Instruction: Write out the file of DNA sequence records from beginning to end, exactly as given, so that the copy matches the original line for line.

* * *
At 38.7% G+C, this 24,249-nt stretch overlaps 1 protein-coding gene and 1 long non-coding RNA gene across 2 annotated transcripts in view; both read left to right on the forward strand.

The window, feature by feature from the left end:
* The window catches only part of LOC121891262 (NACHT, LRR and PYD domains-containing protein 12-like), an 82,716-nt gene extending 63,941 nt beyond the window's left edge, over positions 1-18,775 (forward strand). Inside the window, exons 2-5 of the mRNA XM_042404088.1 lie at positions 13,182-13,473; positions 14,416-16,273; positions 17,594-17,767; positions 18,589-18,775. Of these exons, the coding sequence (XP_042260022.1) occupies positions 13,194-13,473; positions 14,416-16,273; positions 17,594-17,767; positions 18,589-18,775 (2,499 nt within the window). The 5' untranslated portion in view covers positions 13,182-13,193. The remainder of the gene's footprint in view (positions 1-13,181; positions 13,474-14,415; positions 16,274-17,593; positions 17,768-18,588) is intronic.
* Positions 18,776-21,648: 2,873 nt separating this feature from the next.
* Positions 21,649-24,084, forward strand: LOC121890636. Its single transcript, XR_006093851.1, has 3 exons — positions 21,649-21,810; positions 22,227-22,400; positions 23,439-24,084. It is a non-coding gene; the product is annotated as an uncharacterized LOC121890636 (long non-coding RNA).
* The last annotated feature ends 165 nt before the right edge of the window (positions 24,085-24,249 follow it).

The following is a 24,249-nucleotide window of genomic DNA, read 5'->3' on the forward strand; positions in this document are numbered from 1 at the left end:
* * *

At 38.7% G+C, this 24,249-nt stretch overlaps 1 protein-coding gene and 1 long non-coding RNA gene across 2 annotated transcripts in view; both read left to right on the forward strand.

The window, feature by feature from the left end:
* The window catches only part of LOC121891262 (NACHT, LRR and PYD domains-containing protein 12-like), an 82,716-nt gene extending 63,941 nt beyond the window's left edge, over positions 1-18,775 (forward strand). Inside the window, exons 2-5 of the mRNA XM_042404088.1 lie at positions 13,182-13,473; positions 14,416-16,273; positions 17,594-17,767; positions 18,589-18,775. Of these exons, the coding sequence (XP_042260022.1) occupies positions 13,194-13,473; positions 14,416-16,273; positions 17,594-17,767; positions 18,589-18,775 (2,499 nt within the window). The 5' untranslated portion in view covers positions 13,182-13,193. The remainder of the gene's footprint in view (positions 1-13,181; positions 13,474-14,415; positions 16,274-17,593; positions 17,768-18,588) is intronic.
* Positions 18,776-21,648: 2,873 nt separating this feature from the next.
* Positions 21,649-24,084, forward strand: LOC121890636. Its single transcript, XR_006093851.1, has 3 exons — positions 21,649-21,810; positions 22,227-22,400; positions 23,439-24,084. It is a non-coding gene; the product is annotated as an uncharacterized LOC121890636 (long non-coding RNA).
* The last annotated feature ends 165 nt before the right edge of the window (positions 24,085-24,249 follow it).

The following is a 24,249-nucleotide window of genomic DNA, read 5'->3' on the forward strand; positions in this document are numbered from 1 at the left end: